Author, business consultant, and co-founder of What Drives Winning Conference, Brett Ledbetter, often states that it’s a leader’s job to define, manage, and model expectations. If you are seeing a diminished performance on tasks, or you are looking to improve your employee performance, ask your leadership team these questions:

Have you defined project expectations and provided the resources for the employee to achieve the expectations? Do you hold the employee accountable for it and whenever possible, help them reach that goal? These questions are instrumental when determining a metric for an employee’s success rate. This leads to the following four steps, ones which I think can directly improve employee performance.

    1. The first step is to communicate your purpose, mission, and core values to your people. As a CEO, I have discovered that this is paramount to the success of any collective goal. Clear communication will help employees understand the overall goals of the company and help define “the why”. While it sounds cliché, it’s vital to practice this every single day. I’ve seen many companies be great at this, but then slip up. Complacency can lead to a dramatic drop in performance.

    2. Once you’ve communicated the purpose, mission, and core values of the company, the second step is to help every individual see how these steps apply to them and their job specifically. This ties back into clarity. An individual can understand the company’s purpose, but if they don’t understand how it applies to their role, it may result in a disconnect. So, you must take steps to help them recognize how their job is important to the overall purpose and mission of the company.

    3. The third step is to provide training. Remember, if a person is bad at their job, it can demoralize them and promote continued poor employee performance. You have to offer ample amounts of training to help individuals get better at the tasks you ask them to complete. Training can result in both job growth and personal growth. If an employee feels like they are excellent at their job, they may begin to push for more responsibilities and higher positions.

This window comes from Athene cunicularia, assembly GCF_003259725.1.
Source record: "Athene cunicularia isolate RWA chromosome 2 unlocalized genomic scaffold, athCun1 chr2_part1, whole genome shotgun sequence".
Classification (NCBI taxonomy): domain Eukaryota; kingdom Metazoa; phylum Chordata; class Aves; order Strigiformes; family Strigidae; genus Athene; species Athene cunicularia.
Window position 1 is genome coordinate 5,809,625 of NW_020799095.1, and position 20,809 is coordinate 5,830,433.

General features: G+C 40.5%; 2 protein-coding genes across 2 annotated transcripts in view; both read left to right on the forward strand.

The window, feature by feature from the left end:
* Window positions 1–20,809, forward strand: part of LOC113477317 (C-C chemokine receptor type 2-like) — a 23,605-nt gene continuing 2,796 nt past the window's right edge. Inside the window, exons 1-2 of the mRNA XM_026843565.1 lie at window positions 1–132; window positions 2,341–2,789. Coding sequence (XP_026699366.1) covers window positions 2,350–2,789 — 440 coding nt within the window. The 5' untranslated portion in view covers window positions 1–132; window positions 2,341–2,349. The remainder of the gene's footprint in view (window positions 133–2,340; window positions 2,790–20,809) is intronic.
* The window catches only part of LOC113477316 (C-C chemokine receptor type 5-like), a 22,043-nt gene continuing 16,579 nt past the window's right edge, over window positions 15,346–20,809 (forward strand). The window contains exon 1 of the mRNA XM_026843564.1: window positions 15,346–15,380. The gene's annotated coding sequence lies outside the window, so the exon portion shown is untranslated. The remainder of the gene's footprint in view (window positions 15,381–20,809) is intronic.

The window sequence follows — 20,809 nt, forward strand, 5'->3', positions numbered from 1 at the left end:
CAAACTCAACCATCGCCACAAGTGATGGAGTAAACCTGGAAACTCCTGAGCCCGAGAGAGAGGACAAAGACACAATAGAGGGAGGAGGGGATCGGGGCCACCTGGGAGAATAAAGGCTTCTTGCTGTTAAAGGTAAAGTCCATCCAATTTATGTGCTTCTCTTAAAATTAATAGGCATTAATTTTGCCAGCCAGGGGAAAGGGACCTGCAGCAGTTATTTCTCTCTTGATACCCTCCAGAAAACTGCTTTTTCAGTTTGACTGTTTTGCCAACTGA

4. The fourth and final step to improving employee performance is to give them freedom. You want to give them autonomy to make decisions. Allowing an employee to be creative in accomplishing their end goal shows you trust them to perform and complete their task competently. By building this trust, you are improving their overall experience while also improving their employee performance.

Completion of these four steps requires exemplary leadership which takes work. It’s not a one-size-fits-all formula. It comes down to more attention paid to employee engagement and is most effective when done on a one-on-one basis. Many leaders attempt to accomplish these steps on a company-wide scale by having a big company-wide training or meeting that checks all the boxes. When you try to accomplish company-wide performance improvement via big broad stroke-referendums, something always gets lost in translation. Generally, people fall through the cracks. So, while company-wide training can be effective occasionally, it is recommended to approach employee performance and improvement, with more individualized or small departmental training. Otherwise, a wide-sweeping overview may be interpreted as a lack of attention to detail or an overall lack of caring for the people who work for your company.

Creating a personal atmosphere where you engage with your team and communicate directly with employees, is the best way to implement the necessary steps to improve employee performance.

Zac Garside is the CEO of Power Selling Pros. During his time at Power Selling Pros, he has been a coach and trainer with the company, working with hundreds of companies and vendors during his tenure. His passion for the industry illuminates through his ability to discover clients’ pain points and offer solutions for success.